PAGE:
This does not work. There are loads of people who call themselves Christian who have never been to church and have never read the bible. I don't think these people can be dismissed as just "doing it wrong" if we're trying to do anything serious here.
Finally, religions have a pretention of truth: this is why, for example, the Lovecraftian Mythos are not a religion; they may be a mythology that is highly numinous in nature, but it doesn't prescribe that you should believe it, it hasn't pretentions of truth, it knows its fiction. So does literature or music, for example, which can also be articulated around touching the transcendent [some fiction and/or music anyway] buuut it isn't manifestly 'true' in the sense that 'god loves you' or 'i am typing in a computer' is true [or untrue]; you cannot say that La Boheme is either true or false, it just is. Also, let's throw in that religions tend to refer to metaphysics: the stuff that is 'behind' the material world, the immaterial, the spiritual, that stuff.
Alright, now you've completely lost me.
That being said, I never know -since I have never been religious- if religious truth works the same way as profane truth. Penn Jilette has a great rant on this idea. But the point is, do people really think that religious doctrine is true in the same sense as regular, profane doctrines are true? like, if I go 'this table is made of wood', I think about that phrase as true... do religious people think that, say, the bible, or the sura, or the myth of Amaterasu and whatnot are true, do they mean the same thing by true?. Probably yes and no, but that's a complicated question. On one hand, I just get the feeling that people who claim to believe/believe in angels would be pretty surprised if they saw an angel, and yet, they believe in angels! if I saw a platypus, I'd be anywhere from 'meh' to 'oh, that's pretty cool man!'... but I would not be surprised at the platipus! [and I assure you, I strongly believe there exist such a thing as a platypus, even though I've never seen one, only pictures in books and on the internet]. So surely religious people, by 'belief', mean something entirely different from what I mean when I say I believe the drug store should be open at this hour.
Two things I have to say here.

- Normally, no. The separation between the religious and the profane is a peculiar feature of our own society, and should be considered the exception rather than the norm. In most societies, including our own just a few centuries ago, did not have this feature. The belief in the separation of the sphere of the holy (the domain of the church) and the sphere of the mundane (the domain of the state) exists in our society due to complicated historical reasons. Historical reasons that, really, are unlikely to occur independently. Most societies did not go through this (at least not until they were touched by and became absorbed into western culture) and almost all concultures certainly should not.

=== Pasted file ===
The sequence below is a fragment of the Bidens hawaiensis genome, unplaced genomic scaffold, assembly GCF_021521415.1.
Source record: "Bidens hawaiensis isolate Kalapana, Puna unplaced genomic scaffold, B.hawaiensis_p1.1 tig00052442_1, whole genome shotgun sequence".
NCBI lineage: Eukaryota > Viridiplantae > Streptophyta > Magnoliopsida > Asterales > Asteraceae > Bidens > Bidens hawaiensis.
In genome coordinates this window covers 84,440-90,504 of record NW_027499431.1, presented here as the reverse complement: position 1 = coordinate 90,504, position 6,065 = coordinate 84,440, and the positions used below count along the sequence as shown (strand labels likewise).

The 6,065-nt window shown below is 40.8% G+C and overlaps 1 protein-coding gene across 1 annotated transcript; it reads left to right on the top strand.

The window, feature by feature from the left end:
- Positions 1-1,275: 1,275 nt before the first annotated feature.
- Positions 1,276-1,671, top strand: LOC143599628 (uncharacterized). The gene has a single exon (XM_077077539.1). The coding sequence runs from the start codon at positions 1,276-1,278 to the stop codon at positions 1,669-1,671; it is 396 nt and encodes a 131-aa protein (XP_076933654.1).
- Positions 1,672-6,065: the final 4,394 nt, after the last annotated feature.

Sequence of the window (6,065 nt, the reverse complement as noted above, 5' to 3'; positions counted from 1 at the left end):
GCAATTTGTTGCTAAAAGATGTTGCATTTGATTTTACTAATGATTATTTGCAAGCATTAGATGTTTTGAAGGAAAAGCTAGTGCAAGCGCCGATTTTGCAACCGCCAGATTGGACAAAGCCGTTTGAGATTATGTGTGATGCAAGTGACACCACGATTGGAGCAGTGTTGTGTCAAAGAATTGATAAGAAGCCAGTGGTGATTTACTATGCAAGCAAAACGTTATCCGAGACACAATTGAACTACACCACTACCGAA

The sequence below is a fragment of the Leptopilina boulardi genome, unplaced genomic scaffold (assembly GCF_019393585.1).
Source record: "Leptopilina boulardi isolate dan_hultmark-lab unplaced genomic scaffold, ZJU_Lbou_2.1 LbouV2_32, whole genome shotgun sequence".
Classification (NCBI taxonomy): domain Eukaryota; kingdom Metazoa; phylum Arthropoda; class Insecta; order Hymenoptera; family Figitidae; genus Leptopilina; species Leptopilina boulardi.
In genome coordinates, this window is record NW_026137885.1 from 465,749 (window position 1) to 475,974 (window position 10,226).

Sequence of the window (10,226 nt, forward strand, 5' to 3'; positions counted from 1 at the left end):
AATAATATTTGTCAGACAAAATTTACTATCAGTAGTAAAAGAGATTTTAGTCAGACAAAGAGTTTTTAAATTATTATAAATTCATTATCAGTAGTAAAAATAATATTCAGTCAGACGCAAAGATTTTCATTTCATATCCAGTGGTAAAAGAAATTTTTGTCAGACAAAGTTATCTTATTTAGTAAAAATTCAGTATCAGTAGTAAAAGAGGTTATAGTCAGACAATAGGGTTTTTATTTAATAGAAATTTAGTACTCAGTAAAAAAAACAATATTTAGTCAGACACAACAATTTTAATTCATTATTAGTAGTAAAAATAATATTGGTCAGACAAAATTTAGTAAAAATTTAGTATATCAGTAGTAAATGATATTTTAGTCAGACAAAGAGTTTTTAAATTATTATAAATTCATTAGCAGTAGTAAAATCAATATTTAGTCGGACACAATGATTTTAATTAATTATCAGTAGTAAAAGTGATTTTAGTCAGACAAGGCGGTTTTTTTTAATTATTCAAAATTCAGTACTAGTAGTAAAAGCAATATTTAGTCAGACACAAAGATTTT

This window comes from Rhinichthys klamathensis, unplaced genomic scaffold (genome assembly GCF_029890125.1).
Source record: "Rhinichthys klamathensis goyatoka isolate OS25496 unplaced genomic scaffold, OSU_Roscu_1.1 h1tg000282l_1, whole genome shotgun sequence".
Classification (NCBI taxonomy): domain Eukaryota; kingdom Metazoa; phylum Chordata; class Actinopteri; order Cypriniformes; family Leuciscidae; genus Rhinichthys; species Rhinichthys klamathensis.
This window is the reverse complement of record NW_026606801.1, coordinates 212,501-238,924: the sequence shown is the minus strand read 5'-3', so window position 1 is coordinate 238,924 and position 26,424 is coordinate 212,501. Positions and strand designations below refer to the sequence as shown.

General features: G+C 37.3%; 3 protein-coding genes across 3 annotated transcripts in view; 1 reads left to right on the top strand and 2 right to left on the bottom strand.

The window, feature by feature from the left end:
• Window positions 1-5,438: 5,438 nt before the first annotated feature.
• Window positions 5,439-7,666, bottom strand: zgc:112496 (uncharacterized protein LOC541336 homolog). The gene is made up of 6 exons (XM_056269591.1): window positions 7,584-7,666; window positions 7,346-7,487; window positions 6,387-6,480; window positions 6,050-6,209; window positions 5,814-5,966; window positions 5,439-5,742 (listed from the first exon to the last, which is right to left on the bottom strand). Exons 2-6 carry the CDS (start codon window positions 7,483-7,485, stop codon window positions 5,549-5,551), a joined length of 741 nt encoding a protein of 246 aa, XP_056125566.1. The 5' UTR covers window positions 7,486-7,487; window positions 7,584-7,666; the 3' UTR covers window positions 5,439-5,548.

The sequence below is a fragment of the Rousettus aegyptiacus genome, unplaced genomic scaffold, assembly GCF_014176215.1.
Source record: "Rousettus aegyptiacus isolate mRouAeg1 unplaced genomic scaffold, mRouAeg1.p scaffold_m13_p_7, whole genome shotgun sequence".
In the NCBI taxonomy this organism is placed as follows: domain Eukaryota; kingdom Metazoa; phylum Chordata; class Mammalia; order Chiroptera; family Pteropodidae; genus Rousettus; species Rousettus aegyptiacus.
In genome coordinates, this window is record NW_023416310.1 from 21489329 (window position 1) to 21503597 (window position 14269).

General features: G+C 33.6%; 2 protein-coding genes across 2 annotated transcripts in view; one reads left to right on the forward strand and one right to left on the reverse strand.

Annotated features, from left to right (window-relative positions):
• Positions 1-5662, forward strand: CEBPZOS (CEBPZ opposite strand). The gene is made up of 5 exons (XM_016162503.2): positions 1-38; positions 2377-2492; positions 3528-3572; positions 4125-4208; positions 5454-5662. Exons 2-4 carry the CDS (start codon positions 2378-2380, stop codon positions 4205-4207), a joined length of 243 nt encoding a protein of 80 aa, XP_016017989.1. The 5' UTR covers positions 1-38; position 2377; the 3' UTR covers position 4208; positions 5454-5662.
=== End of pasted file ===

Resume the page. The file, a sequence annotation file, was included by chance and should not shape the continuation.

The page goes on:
- I think you're confusing yourself here. Let's say you woke up tomorrow morning to find a Platypus in your bed with you. You wouldn't be surprised that Platypus exist, but you would be surprised that it appeared, without warning, in a place you know it is not supposed to be. A Christian might be surprised if they saw an Angel suddenly appear in front of them, because Angels aren't supposed to do that. Angels are supposed to be ephemeral presences in our realm, only able to take physical manifestation in heaven. A believing Christian wouldn't be surprised at all if they appeared at the pearly gates after they die and see some angels there.


The rest... I don't really have anything to say. Maybe I will after I've gotten some sleep.
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Re: On Religion and stuff

Post by Torco » Tue 02 Oct 2012, 23:33

I can't help but feel like this is meant as a direct assault on my own thread
xD really? assault? like beating it with a club or something?
but yeah, if you meant conthought or conbeliefsystems, then you weren't adressing what I'm talking about specifically, and then your methodology, which I question [what you call assault xD], I really don't question since you were pursuing a different problem entirely.
If you mean what I think you mean, and there's a very good chance that you don't, what you're saying is religious thought deals with things that give you a sense of wonder and amazement.

This... I dunno about that definition. Is playing Morrowind religion?